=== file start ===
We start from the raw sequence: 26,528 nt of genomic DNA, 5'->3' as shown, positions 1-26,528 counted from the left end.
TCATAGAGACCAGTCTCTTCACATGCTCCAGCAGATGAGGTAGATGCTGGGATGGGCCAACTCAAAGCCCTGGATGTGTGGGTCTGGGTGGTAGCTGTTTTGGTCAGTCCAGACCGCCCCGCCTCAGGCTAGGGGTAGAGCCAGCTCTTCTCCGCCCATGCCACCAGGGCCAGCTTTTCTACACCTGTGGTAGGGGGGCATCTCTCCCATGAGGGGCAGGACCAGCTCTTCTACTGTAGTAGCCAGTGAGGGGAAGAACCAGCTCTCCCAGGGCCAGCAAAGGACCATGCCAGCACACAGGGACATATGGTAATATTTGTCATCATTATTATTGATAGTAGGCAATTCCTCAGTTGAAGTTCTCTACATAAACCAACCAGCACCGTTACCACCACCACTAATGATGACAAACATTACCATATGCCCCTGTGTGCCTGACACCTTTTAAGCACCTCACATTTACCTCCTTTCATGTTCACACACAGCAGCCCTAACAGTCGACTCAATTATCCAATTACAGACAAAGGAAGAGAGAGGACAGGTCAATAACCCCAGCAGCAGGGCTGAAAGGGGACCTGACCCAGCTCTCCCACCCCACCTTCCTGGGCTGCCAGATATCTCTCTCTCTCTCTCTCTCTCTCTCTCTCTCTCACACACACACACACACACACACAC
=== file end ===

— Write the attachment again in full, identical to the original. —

We start from the raw sequence: 26,528 nt of genomic DNA, 5'->3' as shown, positions 1-26,528 counted from the left end.
TCATAGAGACCAGTCTCTTCACATGCTCCAGCAGATGAGGTAGATGCTGGGATGGGCCAACTCAAAGCCCTGGATGTGTGGGTCTGGGTGGTAGCTGTTTTGGTCAGTCCAGACCGCCCCGCCTCAGGCTAGGGGTAGAGCCAGCTCTTCTCCGCCCATGCCACCAGGGCCAGCTTTTCTACACCTGTGGTAGGGGGGCATCTCTCCCATGAGGGGCAGGACCAGCTCTTCTACTGTAGTAGCCAGTGAGGGGAAGAACCAGCTCTCCCAGGGCCAGCAAAGGACCATGCCAGCACACAGGGACATATGGTAATATTTGTCATCATTATTATTGATAGTAGGCAATTCCTCAGTTGAAGTTCTCTACATAAACCAACCAGCACCGTTACCACCACCACTAATGATGACAAACATTACCATATGCCCCTGTGTGCCTGACACCTTTTAAGCACCTCACATTTACCTCCTTTCATGTTCACACACAGCAGCCCTAACAGTCGACTCAATTATCCAATTACAGACAAAGGAAGAGAGAGGACAGGTCAATAACCCCAGCAGCAGGGCTGAAAGGGGACCTGACCCAGCTCTCCCACCCCACCTTCCTGGGCTGCCAGATATCTCTCTCTCTCTCTCTCTCTCTCTCTCTCTCTCACACACACACACACACACACACAC